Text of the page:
Publishing a Website from Emacs and Hugo


After 5 years, it’s time to give the site a bit of a refresh, now with fewer images and more words. Previously I used bootstrap plus a bit of manual editing. This time I’ll be using a pipeline of Emacs org-mode -> ox-hugo -> hugo -> This post will self-document my steps to get all that up and running. The last time I did any web-related things was over 5 years ago, and I wasn’t an expert then, so these steps should be taken with a grain of salt.

Hugo Setup

sudo snap install hugo
mkdir petercheng && cd petercheng
hugo new site petercheng

Emacs init:

(use-package ox-hugo
    :ensure t
    :after ox)

Set up a theme (I’m using the hyde-hyde theme)

git submodule add themes/hyde-hyde


For my intended setup, there are only 2 files I’ll be working with. The first one is config.toml, which stores global hugo settings, as well as parameters for my chosen theme. I’m not really sure how to find all the toggle-able parameters for a given theme besides digging through the theme code or looking at example sites.

As an early example of why I’m using org-mode, I can directly insert a live copy of my config.toml file below, simply by including the line:

#+INCLUDE: "config.toml" src ini

baseURL = ""
title = "Peter Cheng"
theme = "etch"
languageCode = "en-US"
enableInlineShortcodes = true
pygmentsCodeFences = true
pygmentsUseClasses = true

    description = "Peter Cheng's Website"
    dark = "auto"
    highlight = true

    identifier = "posts"
    name = "posts"
    url = "/"
    weight = 10

    identifier = "about"
    name = "about"
    url = "/about/"
    weight = 20

  posts = "/:title/"

  # Allows HTML in Markdown
  unsafe = true

One early roadblock I hit was that hyde-hyde uses highlight.js for syntax highlighting, which does not contain emacs-lisp as a language option, unlike org-mode and chroma (hugo’s default syntax highlighter). I’m currently using lisp as a compromise, and it took me a while to realize that highlightjslanguages needed to be set to include non-default languages in highlight.js. If an unsupported (or empty!) language is passed to highlight.js, at least with hyde-hyde, it results in poorly formatted output, which led to much confusion for a while.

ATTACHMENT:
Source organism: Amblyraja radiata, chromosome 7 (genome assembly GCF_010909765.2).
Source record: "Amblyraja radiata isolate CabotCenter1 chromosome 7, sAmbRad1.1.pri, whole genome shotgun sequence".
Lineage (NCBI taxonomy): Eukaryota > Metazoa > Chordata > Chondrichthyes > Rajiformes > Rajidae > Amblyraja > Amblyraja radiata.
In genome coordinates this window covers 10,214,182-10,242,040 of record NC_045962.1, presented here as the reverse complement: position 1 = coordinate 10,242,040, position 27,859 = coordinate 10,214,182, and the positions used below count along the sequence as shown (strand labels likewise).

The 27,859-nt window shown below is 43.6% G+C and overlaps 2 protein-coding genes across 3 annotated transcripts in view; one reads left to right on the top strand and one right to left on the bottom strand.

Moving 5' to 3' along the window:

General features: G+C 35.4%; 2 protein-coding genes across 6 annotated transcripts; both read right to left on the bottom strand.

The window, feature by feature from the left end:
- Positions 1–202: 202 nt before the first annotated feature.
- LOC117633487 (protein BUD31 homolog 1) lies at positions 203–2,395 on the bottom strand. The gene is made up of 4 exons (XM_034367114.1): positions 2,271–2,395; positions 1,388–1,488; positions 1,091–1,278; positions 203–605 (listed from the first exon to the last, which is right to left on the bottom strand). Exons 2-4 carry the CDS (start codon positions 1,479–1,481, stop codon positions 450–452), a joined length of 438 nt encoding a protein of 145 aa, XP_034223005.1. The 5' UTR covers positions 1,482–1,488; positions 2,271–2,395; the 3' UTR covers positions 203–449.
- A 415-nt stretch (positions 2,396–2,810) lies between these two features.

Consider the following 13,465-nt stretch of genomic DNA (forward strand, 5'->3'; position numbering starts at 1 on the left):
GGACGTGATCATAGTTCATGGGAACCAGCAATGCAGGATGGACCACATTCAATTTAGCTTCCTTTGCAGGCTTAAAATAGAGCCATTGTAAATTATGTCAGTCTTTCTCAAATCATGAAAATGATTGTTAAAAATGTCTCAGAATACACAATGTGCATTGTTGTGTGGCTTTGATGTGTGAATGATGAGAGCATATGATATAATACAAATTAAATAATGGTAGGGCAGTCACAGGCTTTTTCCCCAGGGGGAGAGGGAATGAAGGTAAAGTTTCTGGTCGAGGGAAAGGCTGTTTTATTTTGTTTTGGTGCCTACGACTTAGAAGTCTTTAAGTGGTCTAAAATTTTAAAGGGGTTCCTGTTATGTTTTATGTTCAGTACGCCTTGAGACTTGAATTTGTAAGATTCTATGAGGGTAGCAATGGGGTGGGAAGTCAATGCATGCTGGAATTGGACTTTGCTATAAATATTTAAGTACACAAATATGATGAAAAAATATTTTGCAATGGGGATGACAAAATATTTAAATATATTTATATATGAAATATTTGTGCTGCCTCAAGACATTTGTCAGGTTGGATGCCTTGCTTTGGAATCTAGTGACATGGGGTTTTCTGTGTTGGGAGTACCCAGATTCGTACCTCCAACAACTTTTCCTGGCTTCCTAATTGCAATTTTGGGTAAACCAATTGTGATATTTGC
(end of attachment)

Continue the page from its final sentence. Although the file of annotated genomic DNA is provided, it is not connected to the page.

The other file I need to create is the org file that generates all this content, on every page, following ox-hugo’s single-page architecture. In normal Hugo, individual pages written in markdown (or now in org-mode) are placed inside the content directory inside the project root. With ox-hugo, a single org-mode file can be used to generate all pages, posts, and any other content. This has some advantages in allowing usage of org-mode functionality, as well as re-use of content or property settings across pages.

There’s a number of hugo properties that can be set within the file, but the only required one is HUGO_BASE_DIR, which specifies the root directory of the hugo website, relative to the org file.


Afterwards, I have 2 top-level sections in my org file, Pages, and Posts. Any properties set under a section will be applied to subsections, so I have the following properties set for each, to place pages at the top level of my exported files, and posts within a subdirectory.

* Pages
* Posts

I can then create pages or posts by creating subsections within the relevant section. The EXPORT_FILE_NAME property is required to be set for each, which determines the exported filename. Here’s an example of the properties setting for this current post.

** Publishing a Website from Emacs and Hugo
    :EXPORT_FILE_NAME: website-v2-setup
    :EXPORT_DATE: 2018-06-04


Ox-hugo adds a new export option to the org-mode export menu. (C-c C-e) by default. There’s a few options for exporting, but currently I find it simplest just to always export all content, with (C-c C-e H A). One setting I’ve seen used a lot is #+HUGO_AUTO_SET_LASTMOD: t, and that doesn’t play nicely if always updating all files. But I don’t feel a need to track and update dates on every edit.

After exporting, markdown files should be created in the content directory, and hugo will auto-reload pages if already running (to start hugo, run hugo server from the base directory).

Getting Online

There are some fancy options for deploying, such as this guide, which demonstrates hugo publishing on a remote server, triggered by git post-receive. For the time being I’m going to keep thing simple, and simply use a script to generate a static site, which I’ll keep synced up via rsync. A final example of showing a live code view of my publishing script:

#!/usr/bin/env bash

set -eux


rm -rf public
# rsync is problematic on WSL (
# --whole-file is one workaround
# Not being able to use -z is another limitation
rsync -avh --whole-file --progress --delete public/ "$username@$server:"